I had read that the East Side Trail had great waterfalls and cascades. However, I wasn’t keen on hiking its entire one-way 9 miles in the rain, especially since very light traffic would make hitch hiking a ride back difficult. Instead, I checked both ends of the trail, where waterfalls are accessed through short hikes. You want to be able to dry out a bit in the car! At the north end, I parked at the Owyhigh Lakes trailhead, situated on the west side of Hwy 123, half of mile south of the bridge over Deer Creek. After hiking down about a quarter of mile, I found an impressive viewpoint over multi-tiered Deer Creek Falls, next to the trail, above a sheer drop. I continued down the trail to the bridge over the creek, but did not find views.

At the south end of East Side Trail, I hiked to Silver Falls. There are several ways to get to this waterfall, but the shortest (0.6 miles RT) is down from a trailhead on Hwy 123 south of Stevens Canyon Entrance.

In between those two short hikes, I parked at a pullout next to the bridge over Panther Creek, and hiked down to the creek. Wearing shorts and river shoes (an odd combination with top rain jacket and fleece!), I walked into the riverbed for a less common perspective. Despite the creek not being glacier-fed, I found the water freezing, even with neoprene socks, so I did not wade to the cascades that I had spotted in the distance.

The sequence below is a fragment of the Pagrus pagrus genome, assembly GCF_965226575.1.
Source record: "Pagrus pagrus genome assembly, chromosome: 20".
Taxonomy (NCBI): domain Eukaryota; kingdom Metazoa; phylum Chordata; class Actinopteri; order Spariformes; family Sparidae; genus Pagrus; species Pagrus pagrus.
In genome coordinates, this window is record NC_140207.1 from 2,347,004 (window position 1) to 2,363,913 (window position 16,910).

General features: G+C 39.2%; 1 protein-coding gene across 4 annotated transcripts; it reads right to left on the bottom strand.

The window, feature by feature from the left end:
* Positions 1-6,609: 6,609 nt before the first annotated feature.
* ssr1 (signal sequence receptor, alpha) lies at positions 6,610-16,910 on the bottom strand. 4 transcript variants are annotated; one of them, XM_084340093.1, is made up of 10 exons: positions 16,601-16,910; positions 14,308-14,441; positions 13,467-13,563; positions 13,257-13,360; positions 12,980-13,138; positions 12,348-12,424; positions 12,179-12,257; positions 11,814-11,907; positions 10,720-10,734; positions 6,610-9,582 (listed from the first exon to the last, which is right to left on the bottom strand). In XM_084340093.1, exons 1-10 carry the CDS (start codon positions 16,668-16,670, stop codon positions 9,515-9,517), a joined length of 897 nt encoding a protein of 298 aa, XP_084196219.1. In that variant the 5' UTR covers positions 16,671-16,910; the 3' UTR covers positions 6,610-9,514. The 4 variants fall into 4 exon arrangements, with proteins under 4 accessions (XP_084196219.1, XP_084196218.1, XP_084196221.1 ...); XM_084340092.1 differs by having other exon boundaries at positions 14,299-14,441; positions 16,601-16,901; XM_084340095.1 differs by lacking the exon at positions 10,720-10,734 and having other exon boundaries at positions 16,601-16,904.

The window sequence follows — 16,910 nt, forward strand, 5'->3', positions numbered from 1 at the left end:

In mid-October, plenty of vine maple added bright touches of yellows and oranges to the dark forests of the area.

Mushrooms seemed to be growing everywhere. Those ground views (part of this series) were the most easy photographs to make in the rain. Since the camera was pointing down, I didn’t have to worry about the front element of the lens getting water drops. I’ll write a bit more about photographing in the rain in the next post.

After a restful night at another pullout (no night photography because of the rain), I started the next day by walking down the closed road to the Ohanapecosh campground in order to photograph the Ohanapecosh Visitor Center for my series The Window. I was pleased to be able to stay out of the rain under the building’s roof while doing so, before hiking the half-a-mile loop to the hot springs. Although they were not particularly beautiful, some steam was visible in the cold and damp air.